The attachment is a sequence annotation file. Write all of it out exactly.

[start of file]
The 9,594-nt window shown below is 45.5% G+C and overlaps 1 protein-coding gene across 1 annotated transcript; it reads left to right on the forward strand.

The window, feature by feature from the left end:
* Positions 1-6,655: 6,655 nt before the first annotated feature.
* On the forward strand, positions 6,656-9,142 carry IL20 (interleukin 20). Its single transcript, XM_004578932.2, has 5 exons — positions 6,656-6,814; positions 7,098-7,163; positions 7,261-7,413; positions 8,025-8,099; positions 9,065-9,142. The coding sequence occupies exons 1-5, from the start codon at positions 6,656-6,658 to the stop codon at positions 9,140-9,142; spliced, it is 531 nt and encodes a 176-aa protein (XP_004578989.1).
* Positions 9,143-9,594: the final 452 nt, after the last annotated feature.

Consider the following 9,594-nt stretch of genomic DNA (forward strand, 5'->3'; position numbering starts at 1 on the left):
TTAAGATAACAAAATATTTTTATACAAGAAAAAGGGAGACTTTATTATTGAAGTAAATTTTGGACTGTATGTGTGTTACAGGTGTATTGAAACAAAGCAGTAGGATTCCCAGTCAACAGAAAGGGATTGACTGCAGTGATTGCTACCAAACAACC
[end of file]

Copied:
The 9,594-nt window shown below is 45.5% G+C and overlaps 1 protein-coding gene across 1 annotated transcript; it reads left to right on the forward strand.

The window, feature by feature from the left end:
* Positions 1-6,655: 6,655 nt before the first annotated feature.
* On the forward strand, positions 6,656-9,142 carry IL20 (interleukin 20). Its single transcript, XM_004578932.2, has 5 exons — positions 6,656-6,814; positions 7,098-7,163; positions 7,261-7,413; positions 8,025-8,099; positions 9,065-9,142. The coding sequence occupies exons 1-5, from the start codon at positions 6,656-6,658 to the stop codon at positions 9,140-9,142; spliced, it is 531 nt and encodes a 176-aa protein (XP_004578989.1).
* Positions 9,143-9,594: the final 452 nt, after the last annotated feature.

Consider the following 9,594-nt stretch of genomic DNA (forward strand, 5'->3'; position numbering starts at 1 on the left):
TTAAGATAACAAAATATTTTTATACAAGAAAAAGGGAGACTTTATTATTGAAGTAAATTTTGGACTGTATGTGTGTTACAGGTGTATTGAAACAAAGCAGTAGGATTCCCAGTCAACAGAAAGGGATTGACTGCAGTGATTGCTACCAAACAACC